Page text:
Managing Difficult Medical Practice Employees

January 27, 2012
Shelly K. Schwartz

Tips for transforming immature staff members into great employees

You hired a 40-something billing manager, hoping for the wisdom, experience, and temperament often associated with age. What you got was a control freak, who verbally blasts coworkers for the slightest infractions. Emotionally immature workers, who react inappropriately under pressure, can upset the balance of any organization. But the problem may be more pronounced at medical practices where managers often cultivate a zero-mistake culture, but fail to confront counterproductive behavior head-on, says David Schlactus, chief executive officer of Hope Orthopedics of Oregon in Salem, Ore. "The problem most managers have with these employees is that we all avoid conflict like the plague," he says. "Therefore, the difficult employee is allowed to bully their way through an office because after all, who wants to deal with them?"

What it looks like

Emotional immaturity is loosely defined as the inability to accept responsibility for one's own actions. Those who exhibit such character traits often feel victimized, give excuses for their unprofessional behavior, and lack the ability to disagree with, but still respect, another person's point of view.

They all deal poorly with stress, but emotionally adolescent individuals may express their frustration differently depending on their personality type, says Sherry Buffington, a psychologist and chief executive of NaviCore International, a human resources consulting firm in Dallas. And the higher up the chain of command these employees climb, the harder it is for your practice to deal effectively with them.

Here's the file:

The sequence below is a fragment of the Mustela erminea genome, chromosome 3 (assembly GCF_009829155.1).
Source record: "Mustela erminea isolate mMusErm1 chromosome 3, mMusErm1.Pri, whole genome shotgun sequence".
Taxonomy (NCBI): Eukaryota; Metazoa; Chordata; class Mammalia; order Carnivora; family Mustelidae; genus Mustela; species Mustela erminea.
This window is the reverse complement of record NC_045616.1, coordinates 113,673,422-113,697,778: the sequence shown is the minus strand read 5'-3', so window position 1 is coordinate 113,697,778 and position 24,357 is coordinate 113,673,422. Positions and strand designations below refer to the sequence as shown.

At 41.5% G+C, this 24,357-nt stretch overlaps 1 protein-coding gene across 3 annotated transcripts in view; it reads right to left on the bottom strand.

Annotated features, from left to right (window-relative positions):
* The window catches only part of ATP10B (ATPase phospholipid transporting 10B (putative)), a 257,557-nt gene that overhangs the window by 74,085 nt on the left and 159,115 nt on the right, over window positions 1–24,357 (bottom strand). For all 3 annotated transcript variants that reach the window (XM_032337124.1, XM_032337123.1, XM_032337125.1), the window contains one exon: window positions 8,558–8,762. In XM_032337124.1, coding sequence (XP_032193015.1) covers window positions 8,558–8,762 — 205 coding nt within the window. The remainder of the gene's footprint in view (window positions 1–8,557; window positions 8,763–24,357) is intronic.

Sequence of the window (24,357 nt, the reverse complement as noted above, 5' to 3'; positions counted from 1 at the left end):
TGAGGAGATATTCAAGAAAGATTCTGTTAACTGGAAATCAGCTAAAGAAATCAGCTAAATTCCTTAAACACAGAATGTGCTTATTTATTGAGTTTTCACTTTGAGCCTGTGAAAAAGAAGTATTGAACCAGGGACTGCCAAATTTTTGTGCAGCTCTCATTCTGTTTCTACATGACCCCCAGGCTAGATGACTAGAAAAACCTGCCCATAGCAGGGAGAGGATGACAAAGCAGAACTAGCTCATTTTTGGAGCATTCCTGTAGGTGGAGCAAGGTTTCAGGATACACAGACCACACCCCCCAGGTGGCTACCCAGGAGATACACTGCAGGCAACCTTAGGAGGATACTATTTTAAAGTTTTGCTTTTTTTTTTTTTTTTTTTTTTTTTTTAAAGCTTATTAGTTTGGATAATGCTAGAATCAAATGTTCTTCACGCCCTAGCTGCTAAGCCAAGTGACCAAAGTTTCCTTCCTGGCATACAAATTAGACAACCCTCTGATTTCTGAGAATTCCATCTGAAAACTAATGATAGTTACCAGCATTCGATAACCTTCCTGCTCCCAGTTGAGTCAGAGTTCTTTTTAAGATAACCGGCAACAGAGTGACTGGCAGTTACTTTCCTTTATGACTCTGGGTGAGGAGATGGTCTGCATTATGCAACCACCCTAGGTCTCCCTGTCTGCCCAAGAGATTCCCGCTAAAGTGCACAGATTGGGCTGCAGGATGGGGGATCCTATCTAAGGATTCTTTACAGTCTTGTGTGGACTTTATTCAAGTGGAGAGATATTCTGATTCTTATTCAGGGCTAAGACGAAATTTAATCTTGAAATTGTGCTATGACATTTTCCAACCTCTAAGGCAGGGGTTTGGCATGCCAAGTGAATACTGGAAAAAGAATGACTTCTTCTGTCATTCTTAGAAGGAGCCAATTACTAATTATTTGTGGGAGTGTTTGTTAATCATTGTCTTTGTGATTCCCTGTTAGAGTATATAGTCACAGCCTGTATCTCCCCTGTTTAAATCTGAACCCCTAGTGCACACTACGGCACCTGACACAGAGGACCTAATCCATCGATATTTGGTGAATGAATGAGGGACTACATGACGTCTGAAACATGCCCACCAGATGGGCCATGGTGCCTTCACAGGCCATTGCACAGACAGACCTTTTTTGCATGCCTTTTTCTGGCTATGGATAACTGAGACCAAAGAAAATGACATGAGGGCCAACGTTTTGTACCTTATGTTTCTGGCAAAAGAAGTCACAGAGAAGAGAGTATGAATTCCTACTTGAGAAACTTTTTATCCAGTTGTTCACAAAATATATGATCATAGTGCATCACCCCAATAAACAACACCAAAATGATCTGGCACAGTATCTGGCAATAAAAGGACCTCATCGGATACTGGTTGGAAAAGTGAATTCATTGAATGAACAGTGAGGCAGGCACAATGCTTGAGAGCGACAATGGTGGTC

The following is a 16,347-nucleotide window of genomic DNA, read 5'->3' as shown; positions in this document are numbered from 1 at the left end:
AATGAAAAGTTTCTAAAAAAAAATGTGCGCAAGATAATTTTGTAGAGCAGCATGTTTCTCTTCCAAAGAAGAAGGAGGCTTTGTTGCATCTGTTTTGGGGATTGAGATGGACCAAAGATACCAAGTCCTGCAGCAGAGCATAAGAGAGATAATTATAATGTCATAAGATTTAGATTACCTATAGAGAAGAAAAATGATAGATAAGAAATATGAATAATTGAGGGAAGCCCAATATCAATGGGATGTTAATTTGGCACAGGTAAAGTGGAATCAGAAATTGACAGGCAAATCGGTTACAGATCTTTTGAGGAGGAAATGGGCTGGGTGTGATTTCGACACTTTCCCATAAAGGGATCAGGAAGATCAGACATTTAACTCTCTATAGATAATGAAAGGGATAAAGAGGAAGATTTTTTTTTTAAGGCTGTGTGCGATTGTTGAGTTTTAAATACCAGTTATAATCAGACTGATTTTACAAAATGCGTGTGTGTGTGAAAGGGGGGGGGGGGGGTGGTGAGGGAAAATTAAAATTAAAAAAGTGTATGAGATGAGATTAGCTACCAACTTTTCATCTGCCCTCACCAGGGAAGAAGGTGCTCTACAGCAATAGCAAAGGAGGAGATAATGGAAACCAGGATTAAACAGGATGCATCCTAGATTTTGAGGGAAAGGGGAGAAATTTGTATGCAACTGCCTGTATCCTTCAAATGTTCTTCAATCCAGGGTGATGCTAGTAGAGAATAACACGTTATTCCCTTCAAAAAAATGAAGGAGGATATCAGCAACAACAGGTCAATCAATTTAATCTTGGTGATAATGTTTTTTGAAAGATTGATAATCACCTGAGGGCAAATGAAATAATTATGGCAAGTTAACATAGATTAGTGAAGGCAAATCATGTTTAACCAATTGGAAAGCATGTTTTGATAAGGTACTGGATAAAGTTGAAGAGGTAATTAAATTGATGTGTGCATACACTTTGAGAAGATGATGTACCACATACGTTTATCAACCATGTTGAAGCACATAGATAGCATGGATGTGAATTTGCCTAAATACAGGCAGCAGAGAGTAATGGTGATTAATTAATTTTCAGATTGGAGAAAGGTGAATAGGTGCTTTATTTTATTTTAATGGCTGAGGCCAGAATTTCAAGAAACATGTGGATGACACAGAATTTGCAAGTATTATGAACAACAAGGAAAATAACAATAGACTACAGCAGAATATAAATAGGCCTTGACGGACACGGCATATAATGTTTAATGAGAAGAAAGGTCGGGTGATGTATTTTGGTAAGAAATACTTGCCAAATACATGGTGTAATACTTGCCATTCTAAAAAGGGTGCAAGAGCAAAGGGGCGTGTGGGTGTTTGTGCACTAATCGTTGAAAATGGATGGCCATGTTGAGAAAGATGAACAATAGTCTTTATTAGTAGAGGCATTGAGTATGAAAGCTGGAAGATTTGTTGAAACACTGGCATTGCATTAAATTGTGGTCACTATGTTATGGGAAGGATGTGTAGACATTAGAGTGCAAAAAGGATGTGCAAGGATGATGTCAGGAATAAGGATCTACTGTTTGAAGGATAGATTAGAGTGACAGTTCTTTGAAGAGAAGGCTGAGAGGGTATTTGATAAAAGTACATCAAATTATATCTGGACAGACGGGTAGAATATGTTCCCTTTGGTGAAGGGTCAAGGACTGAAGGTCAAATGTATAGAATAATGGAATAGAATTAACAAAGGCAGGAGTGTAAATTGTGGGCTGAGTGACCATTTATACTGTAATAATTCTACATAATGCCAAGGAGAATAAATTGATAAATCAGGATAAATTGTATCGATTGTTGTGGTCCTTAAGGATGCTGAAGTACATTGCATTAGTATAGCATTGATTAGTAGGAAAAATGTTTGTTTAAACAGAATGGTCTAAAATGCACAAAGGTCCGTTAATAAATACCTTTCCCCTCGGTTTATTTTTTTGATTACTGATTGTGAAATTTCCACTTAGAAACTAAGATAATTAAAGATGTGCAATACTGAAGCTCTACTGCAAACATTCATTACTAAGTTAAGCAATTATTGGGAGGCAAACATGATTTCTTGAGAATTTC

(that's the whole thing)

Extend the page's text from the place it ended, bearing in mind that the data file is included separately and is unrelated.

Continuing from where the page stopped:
According to Buffington, dominant and aggressive employees with low emotional intelligence have proportionately lower patience when things don't go as planned. "They have high expectations and low tolerance for many things, including their underlings, their peers, even systems and processes," says Buffington, who co-developed a personality assessment tool called the Core Multidimensional Awareness Profile (MAP), which helps organizations identify and develop high performance employees. "There tends to be an expectation as to how things ought to be, and when they are not that way, their response is quick and emotional as opposed to a thinking response."

These individuals may erupt in anger, snap at subordinates, or push for results at the expense of morale. They also often fail to compromise with coworkers and rules. "They get louder and get in the middle of things and become disruptive," says Buffington, noting their need for perfection is a breeding ground for bottlenecks.

The more submissive personalities who exhibit emotional immaturity, she notes, tend to swing the other direction. "Their agenda is to get along with everyone, so they become indecisive and servile and start putting themselves on the back burner," says Buffington. "They won't speak up or let you know where they stand for fear of offending someone." Thus, these employees can be less difficult to work with, but are unproductive and contribute little to the team.

How to deal

From a leadership perspective, says Buffington, the best way to intervene regardless of personality type, is to try to identify the source of the problem. Is your employee bored? Does she feel underappreciated? Is he doing the job of two full-time workers and going home exhausted every day? You'll never know unless you ask. "Most organizations look at the wrong thing," says Buffington. "They see someone who is emotionally immature and think that person needs more training and more skills. They should be focusing on interest." The highest performers in any office, she notes, consistently have both high skills and high interest in their positions.